What Does a Visitor Shark on ‘Shark Tank’ Look For in a Startup? 4 Phrases

Many entrepreneurs hope to appear on Shark Tank. A few actually make it.

Even fewer are invited to be guest sharks: people like Sara Blakely, Richard Branson, Troy Carter.

And KIND Snacks founder Daniel Lubetzky, who is performing for the second time in a row. (And its “and” instead of “or” perspective is one I’m trying to emulate.)

Aside from the fact that he’s been invited, why did Lubetzky choose to appear on Shark Tank last season?

“Long before I was invited,” says Lubetzky, “I was watching with my kids and I’m still watching. It’s entertaining, informative, gives advice … and celebrates the entrepreneurial experience that is very important to our culture.”

Why come back for a second season? These reasons and the challenge. “It’s incredibly stimulating and challenging. You are bombarded with information from people you have never met. They tell their story, sharks come up to them and towards you. You have to read between the lines and make quick decisions. This year.” It took me days to decompress and digest what had happened. “

For Lubetzky, the show is all about the experience and the opportunity – that’s what entrepreneurs hoping to attract investment are about.

What is Lubetzky looking for in a Shark Tank place?

“First and foremost,” he says, “it’s the person and the idea, not the business. You will work with them, support them. Do they have integrity? Can you trust them? Are they hardworking, creative, and resourceful?” For me, it’s all about integrity, work ethic, and resilience. “

Then and only then does Lubetzky look at the product: whether it is popular with consumers. Whether there is a market. Whether it has a unique selling proposition. Whether it is really differentiated and really solves a need or a pain point.

Even then, Lubetzky could not decide to invest. “If a person brings something that I can’t contribute to, that could be a disqualifier. I generally don’t invest in areas where I don’t feel I have sufficient experience and mastery.”

Then he adds with a laugh: “Although sometimes I’ll make an effort if I love the person and the idea.”

An example from this season: FitFighter and its SteelHose system. FitFighter was originally founded by Sarah Apgar to train firefighters (she is a military veteran and volunteer firefighter). A SteelHose is a fire hose filled with metal shot which can then be used as a barbell / dumbbell / kettlebell for physical training.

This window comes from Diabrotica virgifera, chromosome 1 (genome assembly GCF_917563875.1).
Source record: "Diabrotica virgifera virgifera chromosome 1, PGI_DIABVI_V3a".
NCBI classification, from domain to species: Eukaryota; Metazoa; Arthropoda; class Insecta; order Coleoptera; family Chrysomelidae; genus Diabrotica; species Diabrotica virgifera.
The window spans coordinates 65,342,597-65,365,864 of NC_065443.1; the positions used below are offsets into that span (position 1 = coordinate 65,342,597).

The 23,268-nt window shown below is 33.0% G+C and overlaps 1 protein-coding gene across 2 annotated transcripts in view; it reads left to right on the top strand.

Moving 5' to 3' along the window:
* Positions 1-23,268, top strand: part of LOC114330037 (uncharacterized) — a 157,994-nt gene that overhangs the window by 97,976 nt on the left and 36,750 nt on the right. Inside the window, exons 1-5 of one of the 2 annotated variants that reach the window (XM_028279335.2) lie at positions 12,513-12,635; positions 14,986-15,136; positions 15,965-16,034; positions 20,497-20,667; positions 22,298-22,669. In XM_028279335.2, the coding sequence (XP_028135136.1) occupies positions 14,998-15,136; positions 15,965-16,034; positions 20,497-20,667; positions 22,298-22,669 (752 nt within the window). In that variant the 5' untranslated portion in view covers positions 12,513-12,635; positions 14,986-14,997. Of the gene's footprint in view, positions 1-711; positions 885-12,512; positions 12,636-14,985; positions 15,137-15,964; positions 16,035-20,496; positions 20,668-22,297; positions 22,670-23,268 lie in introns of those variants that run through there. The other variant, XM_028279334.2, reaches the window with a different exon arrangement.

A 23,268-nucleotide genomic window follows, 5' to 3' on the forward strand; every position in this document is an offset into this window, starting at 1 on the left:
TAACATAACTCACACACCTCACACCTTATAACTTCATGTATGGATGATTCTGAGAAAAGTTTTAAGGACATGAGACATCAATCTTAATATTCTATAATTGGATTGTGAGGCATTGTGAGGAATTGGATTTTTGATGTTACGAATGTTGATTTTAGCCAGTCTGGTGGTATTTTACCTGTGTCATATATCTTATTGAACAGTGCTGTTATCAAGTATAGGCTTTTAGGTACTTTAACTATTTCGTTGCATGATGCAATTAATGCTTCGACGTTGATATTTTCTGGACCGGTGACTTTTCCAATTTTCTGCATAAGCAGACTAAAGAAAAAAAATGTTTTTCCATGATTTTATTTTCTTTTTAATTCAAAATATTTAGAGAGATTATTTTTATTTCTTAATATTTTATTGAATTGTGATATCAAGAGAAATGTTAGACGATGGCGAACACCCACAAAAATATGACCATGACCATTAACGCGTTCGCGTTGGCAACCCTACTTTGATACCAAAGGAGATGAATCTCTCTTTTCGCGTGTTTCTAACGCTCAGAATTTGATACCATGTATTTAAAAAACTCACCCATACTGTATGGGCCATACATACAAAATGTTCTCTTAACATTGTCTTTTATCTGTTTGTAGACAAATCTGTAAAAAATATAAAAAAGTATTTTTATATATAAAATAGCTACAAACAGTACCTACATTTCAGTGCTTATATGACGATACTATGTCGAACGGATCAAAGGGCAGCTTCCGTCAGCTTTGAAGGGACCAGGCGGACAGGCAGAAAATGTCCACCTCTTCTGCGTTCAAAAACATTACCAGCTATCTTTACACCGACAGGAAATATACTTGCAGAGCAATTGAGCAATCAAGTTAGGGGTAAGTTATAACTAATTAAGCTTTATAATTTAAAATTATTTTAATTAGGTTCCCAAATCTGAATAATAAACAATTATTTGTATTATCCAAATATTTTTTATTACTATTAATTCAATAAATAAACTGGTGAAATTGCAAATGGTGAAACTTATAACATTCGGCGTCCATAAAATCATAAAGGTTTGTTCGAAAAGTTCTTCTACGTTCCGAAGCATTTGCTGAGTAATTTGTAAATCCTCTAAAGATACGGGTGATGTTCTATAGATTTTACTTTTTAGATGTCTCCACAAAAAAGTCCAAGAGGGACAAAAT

Lubetzky says he was initially drawn to Apgar’s energy and presence. “She just filled the room,” says Lubetzky. “She had an incredible command of the space. We were all in awe. Your presentation was simply one of the best.”

Lubetzky also liked the product. According to him, they are much more malleable than standard weights and easier to use and control.

Lubetzky was also impressed with their resilience. “That was a key trait of her,” he says, “probably the key trait. She’s an incredible high-flyer in a way that I love: serving the community and other people. She’s not just offering a product. She’s teaching a Mindset, a discipline. It embodies resilience and discipline and always does its best … and does it for a greater purpose. ”

As you will see at the beginning of Season 12, Lubetzky became an investor.

He “stole” one from Kevin O’Leary. Here’s a funny little story: “As far as I can remember, I was the only one who bid,” says Lubetzky. “And after filming, some sharks take the presented products and let their friends and family run them. ‘Mr. Wonderful’ [O’Leary] said FitFighter was the winner among the products he showed people. Later he came to me and said, “Wow. I missed that. ‘”

If you are an entrepreneur, the chances that you will showcase your product and business on Shark Tank are very slim.

But if one day you hope to attract investors – or partners, or even employees – Lubetzky’s perspective is still valuable.

Integrity is important. Work ethic is important. Resilience – the ability to overcome challenges, stay on course despite adversity, and be the last person to give up on yourself – is important.

Show people that you have these qualities and that they are much more likely to want to work with you.

After all, this is how Lubetzky turned KIND into a company with over $ 3 billion in sales. And are a foundation on which the most successful startups have been built.

The opinions expressed by Inc.com columnists here are their own, not those of Inc.com.

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